Water, Spirit, Fire, 2
August 30, 2016

In the introduction we saw that Matthew and Luke are the only gospels which include “fire” in John the Baptist’s narrative. If Matthew and Luke are the priestly and prophetic gospels, the inclusion of fire is of great importance. Priests are servants of the altar, working with fire every day. They were to keep the fire burning day in and day out (Leviticus 6:9, 12-13). Their primary duty was sacrificial worship, which included placing offerings into the fire (Leviticus 1:7-9). This fire may have also been used to put men to death (Leviticus 20:14, 21:9). ((God does not look favorably upon rival fire (Exodus 35:3; Leviticus 10:1).))

Prophets, too, are associated with fire. Isaiah, Jeremiah, and Ezekiel employ the use of fire more times than any other book of the Bible. ((35, 38, and 35 times respectively.)) Elijah is perhaps our greatest prophetic example, considering he and John the Baptist are closely associated in the gospels. ((Luke, the eagle-prophet gospel, calls John a man with the “spirit and power of Elijah” (Luke 1:17). Both are identified by a garment of hair and a leather belt (2 Kings 1:8; Matthew 3:4). They are both tasked with turning the people back to God. It was speculated that John was Elijah returned to earth (John 1:21). ))Elijah calls fire down from heaven, once upon the prophets of Baal (1 Kings 18:24-40) and again upon the captains of Ahaziah (2 Kings 1:9-18). Now John prophesies a similar judgment (Matthew 3:12; Luke 3:17). John functions as a new Elijah, warning unfaithful Israel of impending doom. Elijah called upon YHWH to bring fire down from heaven; John calls upon YHWH incarnate to do the same. ((This is one of many allusions in the New Testament to Jesus being YHWH.))

Fire is not always a picture of judgment, however. Fire is often a source of blessing and the presence of God himself. He appears to Moses at the burning bush and leads Israel by fire at night (Exodus 3:2; 13:21). He descends upon Mount Sinai “in fire” (Exodus 19:18; 24:17). The fire of the altar, mentioned above, was lit by God to show his glory and acceptance of worship (Leviticus 9:23-24; 2 Chronicles 7:1).

Even the burning of the sacrificial animal is a picture of transformation into God’s presence, not judgment. The slaying of the animal is the judgment (Leviticus 17:11), the burning is an ascension into YHWH’s glory cloud above the tabernacle (Numbers 9:15-16). The animal is turned to smoke, rising to God as a “sweet aroma” (Leviticus 1:4, 9). Elijah’s fire scenes mentioned above are judgments on the wicked. Yet in his final scene, fire is Elijah’s portal to heaven (2 Kings 2:8-18).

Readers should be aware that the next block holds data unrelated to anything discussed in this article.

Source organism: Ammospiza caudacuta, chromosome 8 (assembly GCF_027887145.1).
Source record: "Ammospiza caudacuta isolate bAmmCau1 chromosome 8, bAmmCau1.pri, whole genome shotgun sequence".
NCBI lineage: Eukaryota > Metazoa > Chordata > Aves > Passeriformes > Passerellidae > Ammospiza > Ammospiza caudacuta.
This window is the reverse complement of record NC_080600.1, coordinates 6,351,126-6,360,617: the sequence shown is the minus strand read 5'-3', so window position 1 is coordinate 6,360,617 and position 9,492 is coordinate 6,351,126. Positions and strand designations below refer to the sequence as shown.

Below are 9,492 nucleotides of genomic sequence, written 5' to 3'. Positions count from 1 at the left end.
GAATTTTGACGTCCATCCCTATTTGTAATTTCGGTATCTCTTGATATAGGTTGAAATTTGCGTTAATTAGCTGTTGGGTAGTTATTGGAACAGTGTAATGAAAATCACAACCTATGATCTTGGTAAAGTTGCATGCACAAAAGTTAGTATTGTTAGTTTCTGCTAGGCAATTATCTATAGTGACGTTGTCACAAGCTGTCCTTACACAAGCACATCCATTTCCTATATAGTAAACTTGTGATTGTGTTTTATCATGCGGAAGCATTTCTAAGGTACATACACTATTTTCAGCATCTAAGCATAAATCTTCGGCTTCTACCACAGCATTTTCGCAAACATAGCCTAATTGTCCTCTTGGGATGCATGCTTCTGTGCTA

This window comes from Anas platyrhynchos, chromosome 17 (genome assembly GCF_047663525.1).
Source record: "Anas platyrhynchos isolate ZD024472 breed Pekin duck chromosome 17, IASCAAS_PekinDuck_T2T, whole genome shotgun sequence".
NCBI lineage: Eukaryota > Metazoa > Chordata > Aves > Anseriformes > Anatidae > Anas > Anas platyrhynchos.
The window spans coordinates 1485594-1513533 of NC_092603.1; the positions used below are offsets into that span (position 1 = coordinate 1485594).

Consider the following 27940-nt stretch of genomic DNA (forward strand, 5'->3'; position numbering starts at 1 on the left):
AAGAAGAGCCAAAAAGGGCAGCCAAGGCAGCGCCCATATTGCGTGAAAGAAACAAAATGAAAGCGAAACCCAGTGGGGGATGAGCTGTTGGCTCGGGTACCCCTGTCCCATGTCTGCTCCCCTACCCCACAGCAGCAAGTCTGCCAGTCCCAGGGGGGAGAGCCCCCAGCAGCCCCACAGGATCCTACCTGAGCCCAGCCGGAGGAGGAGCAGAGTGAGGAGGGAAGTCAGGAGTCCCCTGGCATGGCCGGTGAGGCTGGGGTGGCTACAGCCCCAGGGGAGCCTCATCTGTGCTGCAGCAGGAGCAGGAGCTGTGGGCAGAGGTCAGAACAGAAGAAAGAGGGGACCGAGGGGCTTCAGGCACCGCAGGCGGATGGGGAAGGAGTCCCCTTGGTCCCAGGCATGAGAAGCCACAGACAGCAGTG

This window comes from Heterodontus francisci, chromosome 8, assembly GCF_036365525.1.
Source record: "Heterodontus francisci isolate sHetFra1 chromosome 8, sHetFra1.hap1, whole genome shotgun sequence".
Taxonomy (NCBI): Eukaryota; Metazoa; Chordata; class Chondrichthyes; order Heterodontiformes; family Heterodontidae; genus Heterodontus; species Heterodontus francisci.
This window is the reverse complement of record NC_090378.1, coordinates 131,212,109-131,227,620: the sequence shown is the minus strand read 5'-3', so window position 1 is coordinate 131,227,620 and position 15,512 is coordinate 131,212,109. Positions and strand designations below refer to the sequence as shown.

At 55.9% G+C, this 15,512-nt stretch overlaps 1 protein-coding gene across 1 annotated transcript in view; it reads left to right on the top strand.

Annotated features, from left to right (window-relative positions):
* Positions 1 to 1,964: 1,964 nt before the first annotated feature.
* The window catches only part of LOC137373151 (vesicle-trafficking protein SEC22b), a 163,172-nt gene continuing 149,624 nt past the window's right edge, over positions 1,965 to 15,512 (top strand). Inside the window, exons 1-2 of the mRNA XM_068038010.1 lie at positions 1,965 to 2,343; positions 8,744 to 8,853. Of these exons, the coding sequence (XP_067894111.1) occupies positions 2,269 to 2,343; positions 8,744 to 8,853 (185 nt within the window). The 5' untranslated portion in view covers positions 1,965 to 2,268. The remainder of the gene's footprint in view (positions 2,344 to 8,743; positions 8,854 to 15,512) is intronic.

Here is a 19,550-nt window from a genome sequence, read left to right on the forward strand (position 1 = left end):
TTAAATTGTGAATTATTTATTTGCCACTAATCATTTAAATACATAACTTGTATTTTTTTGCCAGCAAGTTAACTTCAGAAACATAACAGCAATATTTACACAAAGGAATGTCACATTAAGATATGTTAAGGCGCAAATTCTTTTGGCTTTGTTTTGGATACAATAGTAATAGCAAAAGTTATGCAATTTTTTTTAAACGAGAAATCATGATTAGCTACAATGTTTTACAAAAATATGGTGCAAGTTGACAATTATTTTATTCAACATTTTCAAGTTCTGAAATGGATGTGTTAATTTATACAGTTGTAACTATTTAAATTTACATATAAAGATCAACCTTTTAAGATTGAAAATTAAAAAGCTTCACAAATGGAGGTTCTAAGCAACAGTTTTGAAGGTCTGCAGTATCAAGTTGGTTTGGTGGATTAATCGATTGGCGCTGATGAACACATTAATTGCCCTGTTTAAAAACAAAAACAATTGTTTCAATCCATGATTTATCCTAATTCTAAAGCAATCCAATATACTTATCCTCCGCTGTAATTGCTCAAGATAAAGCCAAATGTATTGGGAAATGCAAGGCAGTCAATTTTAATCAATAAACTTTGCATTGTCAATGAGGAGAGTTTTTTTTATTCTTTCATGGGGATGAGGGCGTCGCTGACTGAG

In the New Testament, the Greek pur [fire, flames] is used 74 times. At least five verses are references to God (Acts 7:30; Hebrews 12:29; Revelation 1:14; 2:18; 4:5). Another five depict fire for the purpose of salting/seasoning (Mark 9:49), testing (1 Corinthians 3:13; 1 Peter 1:7), saving (1 Corinthians 3:15), and refining (Revelation 3:18). The “tongues of fire” at Pentecost did not consume the disciples, but empowered them (Acts 2:3-4). Also consider the references to God as “light” (John 1:4-5, 7-9; 8:12; 1 John 1:5; James 1:17). To the original audience, speaking of God in this way would have been a reference to fire as it was the primary source of light in the ancient world.

Clearly, fire is an important symbol in Scripture. We see that it can be a blessing or a judgment; it can even be God himself. How does this relate to John the Baptist’s use of “Spirit and fire” together? When John says, “He will baptize you with Spirit and fire,” does the conjunction kai [and] indicate two separate baptisms? Can we interpret John as meaning, “He will baptize you with Spirit and also baptize you with fire?” Or, are Spirit and fire two aspects of a single baptism? Perhaps “fire” is simply a descriptor of the Spirit? ((We do see similar language elsewhere. In Ephesians 4:6, Paul speaks of the “one God and Father of all.” The conjunction does not join two subjects but two descriptors for one subject. We know that is Paul speaking of the singular Father in this instance because he has already mentioned the Spirit and the Son in vv. 4-5.)) We should also ask how the three mentions of “fire” relate to each other. Are they all the same fire, or different in nature?